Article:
Think about it. “Both Herod and Pontius Pilate, with the Gentiles and the peoples of Israel…” That was pretty much their whole world. Do we ever feel like that? Do we ever feel like everything and everyone is going against us? Are we ever hurting that much? Or is our adversity more subtle? Is ours a matter of those “little adversities” that are “getting to us” and just picking away at our faith, our joy, and our glory? And what do we do about it? Do we worry that we must be doing something wrong in our spiritual life? Do we question ourselves? Do we doubt the power of God? Those things are easy to do, aren’t they? One of the reasons I wanted us to look at this particular passage today is to see, right from the beginning days of the Church, what the disciples did when they came up against opposition. How did “Peter and the boys” deal with adversity?
Well, we see one of the first things they did right here where we started reading today. They had just been put on trial in the religious counsel, they had been publicly chastised and told to “cease and desist” with all this “Jesus stuff.” Then at the start of our reading it says, “After they were released, they went to their friends and reported what the chief priests and the elders had said to them. When they heard it, they raised their voices together to God…” They took it to God. They poured out their hearts to God in prayer. I think you’ll agree that’s a real good place to start. But we sometimes forget even that very basic thing. Sometimes in adversity we are doubting our faith and it’s power, and we don’t see how God can have the power to do anything for us.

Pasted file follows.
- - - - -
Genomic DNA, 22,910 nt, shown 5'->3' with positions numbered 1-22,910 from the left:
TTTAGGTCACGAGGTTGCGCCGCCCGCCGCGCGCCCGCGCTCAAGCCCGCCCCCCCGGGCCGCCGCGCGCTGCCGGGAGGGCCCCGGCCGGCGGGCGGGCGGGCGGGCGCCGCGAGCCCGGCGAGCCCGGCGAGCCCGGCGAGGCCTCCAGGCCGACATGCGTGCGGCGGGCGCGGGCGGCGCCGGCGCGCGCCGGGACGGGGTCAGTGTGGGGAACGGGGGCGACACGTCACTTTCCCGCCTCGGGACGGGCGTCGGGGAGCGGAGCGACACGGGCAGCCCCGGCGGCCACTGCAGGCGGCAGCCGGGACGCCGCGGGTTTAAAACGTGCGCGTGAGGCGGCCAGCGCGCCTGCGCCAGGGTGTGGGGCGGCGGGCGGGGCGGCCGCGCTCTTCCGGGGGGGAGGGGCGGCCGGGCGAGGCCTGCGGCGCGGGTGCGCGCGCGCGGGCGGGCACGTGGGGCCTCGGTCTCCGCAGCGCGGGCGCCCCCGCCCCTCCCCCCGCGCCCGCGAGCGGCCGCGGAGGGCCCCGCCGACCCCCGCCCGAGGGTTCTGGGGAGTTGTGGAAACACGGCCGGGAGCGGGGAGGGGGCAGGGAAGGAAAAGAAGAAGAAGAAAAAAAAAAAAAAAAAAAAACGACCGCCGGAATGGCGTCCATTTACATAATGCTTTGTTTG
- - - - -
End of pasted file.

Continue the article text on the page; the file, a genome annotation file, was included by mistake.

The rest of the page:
The Apostles dealt with that right away. Look at the very first words of this prayer. “Sovereign Lord, who made the heaven and the earth, the sea, and everything in them…” In their time of trial, the first thing they did was to recognize and to remind themselves of the power of God! That was pretty good! When God first spoke to Job after he was searching all those days for answers after all those terrible things had happened to him, what does he say? “Job! Remember my power!” he said. “Remember how it was I who laid the foundations of the earth!” In the 40th chapter of Isaiah, when the people were despairing of their difficulties in their time of exile, what does the prophet say to them? “Have you not known? Have you not heard? The LORD is the everlasting God, the Creator of the ends of the earth. He does not faint or grow weary; his understanding is unsearchable. He gives power to the faint, and strengthens the powerless.” (Isaiah 40:28-29) You know that passage. It ends with, “Those who wait on the Lord shall renew their strength. They shall mount up with wings like eagles…”